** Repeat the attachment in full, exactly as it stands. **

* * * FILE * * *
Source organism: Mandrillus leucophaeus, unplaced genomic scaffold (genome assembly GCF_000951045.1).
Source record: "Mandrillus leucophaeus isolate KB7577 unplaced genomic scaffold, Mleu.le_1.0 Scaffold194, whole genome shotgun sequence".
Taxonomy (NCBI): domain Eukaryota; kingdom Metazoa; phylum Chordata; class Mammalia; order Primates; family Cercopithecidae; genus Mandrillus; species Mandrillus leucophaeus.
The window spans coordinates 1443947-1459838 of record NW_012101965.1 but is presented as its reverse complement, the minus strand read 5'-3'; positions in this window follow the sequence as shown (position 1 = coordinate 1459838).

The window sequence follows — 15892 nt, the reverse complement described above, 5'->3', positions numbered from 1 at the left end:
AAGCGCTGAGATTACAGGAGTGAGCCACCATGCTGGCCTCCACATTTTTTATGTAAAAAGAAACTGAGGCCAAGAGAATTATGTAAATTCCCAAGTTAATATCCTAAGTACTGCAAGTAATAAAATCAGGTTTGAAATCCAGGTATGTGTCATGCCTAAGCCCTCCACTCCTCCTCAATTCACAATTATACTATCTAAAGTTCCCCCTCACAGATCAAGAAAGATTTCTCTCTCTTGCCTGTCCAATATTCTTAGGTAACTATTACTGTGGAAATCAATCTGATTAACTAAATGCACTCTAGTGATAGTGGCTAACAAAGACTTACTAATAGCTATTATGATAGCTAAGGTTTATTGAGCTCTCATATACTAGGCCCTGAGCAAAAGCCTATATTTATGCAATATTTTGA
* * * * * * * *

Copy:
Source organism: Mandrillus leucophaeus, unplaced genomic scaffold (genome assembly GCF_000951045.1).
Source record: "Mandrillus leucophaeus isolate KB7577 unplaced genomic scaffold, Mleu.le_1.0 Scaffold194, whole genome shotgun sequence".
Taxonomy (NCBI): domain Eukaryota; kingdom Metazoa; phylum Chordata; class Mammalia; order Primates; family Cercopithecidae; genus Mandrillus; species Mandrillus leucophaeus.
The window spans coordinates 1443947-1459838 of record NW_012101965.1 but is presented as its reverse complement, the minus strand read 5'-3'; positions in this window follow the sequence as shown (position 1 = coordinate 1459838).

The window sequence follows — 15892 nt, the reverse complement described above, 5'->3', positions numbered from 1 at the left end:
AAGCGCTGAGATTACAGGAGTGAGCCACCATGCTGGCCTCCACATTTTTTATGTAAAAAGAAACTGAGGCCAAGAGAATTATGTAAATTCCCAAGTTAATATCCTAAGTACTGCAAGTAATAAAATCAGGTTTGAAATCCAGGTATGTGTCATGCCTAAGCCCTCCACTCCTCCTCAATTCACAATTATACTATCTAAAGTTCCCCCTCACAGATCAAGAAAGATTTCTCTCTCTTGCCTGTCCAATATTCTTAGGTAACTATTACTGTGGAAATCAATCTGATTAACTAAATGCACTCTAGTGATAGTGGCTAACAAAGACTTACTAATAGCTATTATGATAGCTAAGGTTTATTGAGCTCTCATATACTAGGCCCTGAGCAAAAGCCTATATTTATGCAATATTTTGA